Announced today, the United States’ FTC (or Federal Trade Commission) has filed a legal claim against Microsoft, stating that the acquisition will allow the company to suppress competition between its rivals in the gaming industry. The commission believes that it has enough to effectively block the purchase. Allowing Microsoft to go through with the purchase will supposedly enable the company to prevent Activision Blizzard’s titles — including the Call of Duty franchise — from coming out easily on other platforms.

Since the announcement of the acquisition, Activision Blizzard has gone through a rocky year. The company had its dirty laundry aired out: a plethora of disagreeable practices from within the company. Exacerbated by the rocky launches of Diablo Immortal and Overwatch 2, it’s not exactly a stellar year for the company.

In fact, it’s not a good year for monopolistic practices either. Recently, Ticketmaster found itself under the microscope after a massive kerfuffle preventing Taylor Swift fans from purchasing tickets to the star’s upcoming concert.

While the deal between Microsoft and Activision Blizzard is still up in the air, it seems company acquisitions aren’t as easy as this year has made them out to be.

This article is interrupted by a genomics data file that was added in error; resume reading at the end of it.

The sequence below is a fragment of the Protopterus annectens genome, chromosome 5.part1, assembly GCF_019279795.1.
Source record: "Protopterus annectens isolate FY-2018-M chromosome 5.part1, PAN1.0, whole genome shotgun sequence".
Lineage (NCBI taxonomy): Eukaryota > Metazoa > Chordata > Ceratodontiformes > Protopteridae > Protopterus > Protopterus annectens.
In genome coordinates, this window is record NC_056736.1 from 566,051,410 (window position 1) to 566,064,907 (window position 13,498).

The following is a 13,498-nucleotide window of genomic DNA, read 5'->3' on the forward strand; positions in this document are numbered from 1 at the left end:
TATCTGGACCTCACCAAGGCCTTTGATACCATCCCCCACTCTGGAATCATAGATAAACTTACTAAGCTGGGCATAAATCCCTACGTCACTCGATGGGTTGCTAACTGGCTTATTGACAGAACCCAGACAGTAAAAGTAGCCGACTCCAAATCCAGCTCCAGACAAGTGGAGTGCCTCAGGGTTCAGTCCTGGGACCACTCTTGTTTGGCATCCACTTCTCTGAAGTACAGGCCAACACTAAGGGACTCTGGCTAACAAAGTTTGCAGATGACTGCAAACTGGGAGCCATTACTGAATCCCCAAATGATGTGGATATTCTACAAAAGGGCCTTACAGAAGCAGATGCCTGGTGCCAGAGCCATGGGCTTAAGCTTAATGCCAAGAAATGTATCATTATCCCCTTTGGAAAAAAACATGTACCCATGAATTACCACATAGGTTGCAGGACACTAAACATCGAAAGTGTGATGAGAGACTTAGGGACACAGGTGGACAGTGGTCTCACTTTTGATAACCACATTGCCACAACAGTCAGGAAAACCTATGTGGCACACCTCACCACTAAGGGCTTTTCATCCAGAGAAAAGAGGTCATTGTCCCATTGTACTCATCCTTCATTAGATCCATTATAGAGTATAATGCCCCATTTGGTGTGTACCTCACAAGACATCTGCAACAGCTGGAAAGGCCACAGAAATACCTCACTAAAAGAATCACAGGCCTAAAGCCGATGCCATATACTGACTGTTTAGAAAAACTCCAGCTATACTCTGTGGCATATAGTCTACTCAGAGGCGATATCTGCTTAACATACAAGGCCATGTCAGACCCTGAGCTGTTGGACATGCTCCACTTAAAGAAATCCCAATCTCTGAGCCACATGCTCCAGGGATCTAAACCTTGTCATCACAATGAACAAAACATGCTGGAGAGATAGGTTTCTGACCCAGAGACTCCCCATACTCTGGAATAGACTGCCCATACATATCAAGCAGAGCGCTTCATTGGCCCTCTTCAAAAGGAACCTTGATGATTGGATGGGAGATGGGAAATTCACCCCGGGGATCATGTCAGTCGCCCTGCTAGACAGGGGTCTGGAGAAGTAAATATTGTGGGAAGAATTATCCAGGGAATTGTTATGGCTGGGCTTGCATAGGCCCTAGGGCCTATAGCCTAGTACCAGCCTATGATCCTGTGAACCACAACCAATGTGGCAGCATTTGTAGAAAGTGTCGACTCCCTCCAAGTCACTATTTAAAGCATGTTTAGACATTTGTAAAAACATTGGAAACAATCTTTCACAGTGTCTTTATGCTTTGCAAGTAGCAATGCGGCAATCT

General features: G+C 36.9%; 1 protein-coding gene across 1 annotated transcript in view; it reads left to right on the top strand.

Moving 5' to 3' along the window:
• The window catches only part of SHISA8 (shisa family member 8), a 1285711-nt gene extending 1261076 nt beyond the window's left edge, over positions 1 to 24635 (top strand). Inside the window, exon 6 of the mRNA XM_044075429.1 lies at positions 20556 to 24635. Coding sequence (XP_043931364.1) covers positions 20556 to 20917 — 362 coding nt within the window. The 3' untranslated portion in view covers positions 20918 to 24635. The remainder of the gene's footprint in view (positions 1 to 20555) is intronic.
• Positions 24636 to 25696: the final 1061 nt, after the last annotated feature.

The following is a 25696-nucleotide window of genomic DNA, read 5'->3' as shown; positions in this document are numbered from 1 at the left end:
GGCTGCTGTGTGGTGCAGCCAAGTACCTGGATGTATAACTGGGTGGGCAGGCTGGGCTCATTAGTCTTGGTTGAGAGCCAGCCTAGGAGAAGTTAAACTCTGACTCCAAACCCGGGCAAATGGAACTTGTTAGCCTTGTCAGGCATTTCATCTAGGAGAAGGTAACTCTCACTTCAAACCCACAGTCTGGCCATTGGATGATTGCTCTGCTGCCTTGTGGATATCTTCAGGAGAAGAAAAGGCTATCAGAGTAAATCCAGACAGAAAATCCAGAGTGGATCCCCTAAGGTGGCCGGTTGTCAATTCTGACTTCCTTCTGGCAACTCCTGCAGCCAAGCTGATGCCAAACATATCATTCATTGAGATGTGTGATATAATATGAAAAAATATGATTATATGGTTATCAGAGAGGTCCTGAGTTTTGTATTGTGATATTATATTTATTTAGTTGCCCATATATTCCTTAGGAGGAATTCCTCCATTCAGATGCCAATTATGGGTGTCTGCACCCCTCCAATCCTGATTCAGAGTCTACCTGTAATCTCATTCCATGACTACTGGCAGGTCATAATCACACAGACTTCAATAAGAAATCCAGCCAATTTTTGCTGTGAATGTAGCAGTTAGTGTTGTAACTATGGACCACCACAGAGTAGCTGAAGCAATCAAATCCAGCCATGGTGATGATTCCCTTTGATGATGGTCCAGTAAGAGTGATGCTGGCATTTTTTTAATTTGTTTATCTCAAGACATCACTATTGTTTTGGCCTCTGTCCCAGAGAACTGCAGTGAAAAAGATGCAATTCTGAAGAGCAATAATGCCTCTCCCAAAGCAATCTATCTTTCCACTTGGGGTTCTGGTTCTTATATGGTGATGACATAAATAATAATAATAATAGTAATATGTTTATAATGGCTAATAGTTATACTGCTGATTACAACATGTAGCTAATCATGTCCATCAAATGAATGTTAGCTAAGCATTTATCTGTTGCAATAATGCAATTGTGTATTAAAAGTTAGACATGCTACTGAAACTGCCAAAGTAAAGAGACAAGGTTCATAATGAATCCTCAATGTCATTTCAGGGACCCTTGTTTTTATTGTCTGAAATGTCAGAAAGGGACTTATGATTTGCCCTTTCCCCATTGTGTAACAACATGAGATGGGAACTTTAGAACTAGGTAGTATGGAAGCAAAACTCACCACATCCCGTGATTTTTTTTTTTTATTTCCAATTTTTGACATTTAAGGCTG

SEE ALSO: Microsoft announces a modular Adaptive Mouse

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Google is merging Waze with Google Maps

Apps will remain separate

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It’s not a secret. Google owns both Google Maps and Waze. Though both certainly come with their own pros and cons, using either app can boil down to a matter of preference, especially in driving cities. Starting soon, the two might even look more alike. Google is merging the teams of Google Maps and Waze together.

Since acquiring Waze in 2013, Google has kept the app’s development separate from Google Maps. Even knowing this face, it’s hard to draw comparisons between the two. They felt like separate products, and they were.

Now, as announced today (via Wall Street Journal), Google will merge Waze’s team (which consists of over 500 employees) with the larger team that oversees Maps, Earth, and Street View. While there are no plans to lay off any employees, incumbent Waze CEO Neha Parikh is expected to leave the company after the merger.

Though a merger might spell the end for Waze, Google remains committed to keeping its own services separate from each other. However, by merging the teams, the company can reduce a lot of redundant work that the two teams have in common.

From a more generalized standpoint, Google Maps and Waze are incredibly distinct apps. While the latter focuses more of directions for drivers, Google Maps offers a grander sweep of directions for all travelers including those who prefer to walk or take public transportation.

SEE ALSO: Google Maps introduces a new way to be a tourist